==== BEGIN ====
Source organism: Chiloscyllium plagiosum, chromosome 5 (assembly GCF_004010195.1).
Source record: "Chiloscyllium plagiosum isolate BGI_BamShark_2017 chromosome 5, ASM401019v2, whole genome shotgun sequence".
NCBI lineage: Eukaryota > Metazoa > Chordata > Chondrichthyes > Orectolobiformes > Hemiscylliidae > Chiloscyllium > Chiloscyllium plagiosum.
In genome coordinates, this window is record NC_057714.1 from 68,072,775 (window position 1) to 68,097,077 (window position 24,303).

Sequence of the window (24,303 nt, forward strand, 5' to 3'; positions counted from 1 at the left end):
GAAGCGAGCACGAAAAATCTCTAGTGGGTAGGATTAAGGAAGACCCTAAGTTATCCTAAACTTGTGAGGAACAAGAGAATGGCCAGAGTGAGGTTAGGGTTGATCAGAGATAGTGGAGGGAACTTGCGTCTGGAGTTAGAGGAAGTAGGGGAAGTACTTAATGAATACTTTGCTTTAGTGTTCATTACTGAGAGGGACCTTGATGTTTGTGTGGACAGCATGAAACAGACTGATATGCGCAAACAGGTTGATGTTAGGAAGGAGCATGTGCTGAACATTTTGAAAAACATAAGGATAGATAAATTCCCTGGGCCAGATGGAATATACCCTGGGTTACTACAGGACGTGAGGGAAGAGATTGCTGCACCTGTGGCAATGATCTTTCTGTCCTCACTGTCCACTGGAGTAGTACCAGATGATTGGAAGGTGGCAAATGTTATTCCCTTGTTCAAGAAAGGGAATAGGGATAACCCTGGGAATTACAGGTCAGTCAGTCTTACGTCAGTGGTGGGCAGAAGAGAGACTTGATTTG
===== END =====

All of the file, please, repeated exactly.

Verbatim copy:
Source organism: Chiloscyllium plagiosum, chromosome 5 (assembly GCF_004010195.1).
Source record: "Chiloscyllium plagiosum isolate BGI_BamShark_2017 chromosome 5, ASM401019v2, whole genome shotgun sequence".
NCBI lineage: Eukaryota > Metazoa > Chordata > Chondrichthyes > Orectolobiformes > Hemiscylliidae > Chiloscyllium > Chiloscyllium plagiosum.
In genome coordinates, this window is record NC_057714.1 from 68,072,775 (window position 1) to 68,097,077 (window position 24,303).

Sequence of the window (24,303 nt, forward strand, 5' to 3'; positions counted from 1 at the left end):
GAAGCGAGCACGAAAAATCTCTAGTGGGTAGGATTAAGGAAGACCCTAAGTTATCCTAAACTTGTGAGGAACAAGAGAATGGCCAGAGTGAGGTTAGGGTTGATCAGAGATAGTGGAGGGAACTTGCGTCTGGAGTTAGAGGAAGTAGGGGAAGTACTTAATGAATACTTTGCTTTAGTGTTCATTACTGAGAGGGACCTTGATGTTTGTGTGGACAGCATGAAACAGACTGATATGCGCAAACAGGTTGATGTTAGGAAGGAGCATGTGCTGAACATTTTGAAAAACATAAGGATAGATAAATTCCCTGGGCCAGATGGAATATACCCTGGGTTACTACAGGACGTGAGGGAAGAGATTGCTGCACCTGTGGCAATGATCTTTCTGTCCTCACTGTCCACTGGAGTAGTACCAGATGATTGGAAGGTGGCAAATGTTATTCCCTTGTTCAAGAAAGGGAATAGGGATAACCCTGGGAATTACAGGTCAGTCAGTCTTACGTCAGTGGTGGGCAGAAGAGAGACTTGATTTG